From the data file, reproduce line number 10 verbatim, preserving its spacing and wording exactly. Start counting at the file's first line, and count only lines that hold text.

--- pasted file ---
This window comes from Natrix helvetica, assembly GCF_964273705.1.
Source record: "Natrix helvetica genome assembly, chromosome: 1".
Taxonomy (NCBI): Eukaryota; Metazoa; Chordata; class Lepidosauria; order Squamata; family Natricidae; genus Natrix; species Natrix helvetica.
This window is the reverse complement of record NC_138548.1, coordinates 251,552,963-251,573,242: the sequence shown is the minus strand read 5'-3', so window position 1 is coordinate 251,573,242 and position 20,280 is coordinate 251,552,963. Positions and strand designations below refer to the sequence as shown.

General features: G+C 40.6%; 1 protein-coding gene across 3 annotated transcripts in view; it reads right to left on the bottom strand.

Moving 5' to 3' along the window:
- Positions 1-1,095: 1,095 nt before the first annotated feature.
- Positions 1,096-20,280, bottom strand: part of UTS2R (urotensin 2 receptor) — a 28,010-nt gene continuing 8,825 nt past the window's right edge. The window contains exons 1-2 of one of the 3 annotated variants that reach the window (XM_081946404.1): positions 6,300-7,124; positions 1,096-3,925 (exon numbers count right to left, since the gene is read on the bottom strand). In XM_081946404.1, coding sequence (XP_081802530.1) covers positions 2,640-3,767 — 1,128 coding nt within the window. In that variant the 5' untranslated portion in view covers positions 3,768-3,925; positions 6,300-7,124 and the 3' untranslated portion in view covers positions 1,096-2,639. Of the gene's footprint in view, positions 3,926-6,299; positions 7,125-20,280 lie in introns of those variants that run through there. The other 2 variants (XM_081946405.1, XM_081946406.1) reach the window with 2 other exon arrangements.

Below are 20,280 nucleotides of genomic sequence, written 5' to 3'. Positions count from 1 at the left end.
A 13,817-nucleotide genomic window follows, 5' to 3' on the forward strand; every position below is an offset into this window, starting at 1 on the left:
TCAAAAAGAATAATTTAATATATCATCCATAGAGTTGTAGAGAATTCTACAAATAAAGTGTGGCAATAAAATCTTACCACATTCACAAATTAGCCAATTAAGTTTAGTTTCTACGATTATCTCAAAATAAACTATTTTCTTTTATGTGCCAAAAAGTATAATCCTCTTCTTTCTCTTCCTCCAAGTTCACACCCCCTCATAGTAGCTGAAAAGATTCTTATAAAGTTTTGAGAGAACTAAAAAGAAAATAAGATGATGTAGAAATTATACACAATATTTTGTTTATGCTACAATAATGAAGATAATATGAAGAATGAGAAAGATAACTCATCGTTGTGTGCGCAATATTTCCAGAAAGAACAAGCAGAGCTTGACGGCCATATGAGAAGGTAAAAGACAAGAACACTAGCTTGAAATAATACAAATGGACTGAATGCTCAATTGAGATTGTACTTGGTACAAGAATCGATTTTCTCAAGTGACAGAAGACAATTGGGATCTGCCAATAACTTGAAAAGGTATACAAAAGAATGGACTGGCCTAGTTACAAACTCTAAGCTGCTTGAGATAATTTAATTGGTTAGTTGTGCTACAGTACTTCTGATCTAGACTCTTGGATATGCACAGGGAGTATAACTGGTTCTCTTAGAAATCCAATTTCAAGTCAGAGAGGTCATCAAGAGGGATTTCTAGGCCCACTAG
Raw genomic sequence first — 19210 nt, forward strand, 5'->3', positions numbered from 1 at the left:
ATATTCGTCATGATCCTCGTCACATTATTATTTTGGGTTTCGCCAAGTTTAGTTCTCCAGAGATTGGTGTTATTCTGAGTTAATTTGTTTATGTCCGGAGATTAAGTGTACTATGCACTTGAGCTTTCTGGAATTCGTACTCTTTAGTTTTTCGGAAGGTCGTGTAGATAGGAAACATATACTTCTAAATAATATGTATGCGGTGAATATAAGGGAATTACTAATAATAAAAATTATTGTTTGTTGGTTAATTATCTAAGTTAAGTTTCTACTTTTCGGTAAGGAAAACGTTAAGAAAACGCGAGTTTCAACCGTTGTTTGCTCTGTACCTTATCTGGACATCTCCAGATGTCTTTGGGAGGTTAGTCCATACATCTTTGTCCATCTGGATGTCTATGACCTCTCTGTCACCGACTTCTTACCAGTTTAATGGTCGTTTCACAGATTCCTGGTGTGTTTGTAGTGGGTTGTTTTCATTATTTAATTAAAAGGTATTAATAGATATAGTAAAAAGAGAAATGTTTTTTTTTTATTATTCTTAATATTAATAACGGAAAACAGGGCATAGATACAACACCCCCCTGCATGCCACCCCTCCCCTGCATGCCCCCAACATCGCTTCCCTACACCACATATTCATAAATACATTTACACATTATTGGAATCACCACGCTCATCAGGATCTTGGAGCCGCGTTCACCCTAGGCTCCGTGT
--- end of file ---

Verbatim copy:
A 13,817-nucleotide genomic window follows, 5' to 3' on the forward strand; every position below is an offset into this window, starting at 1 on the left: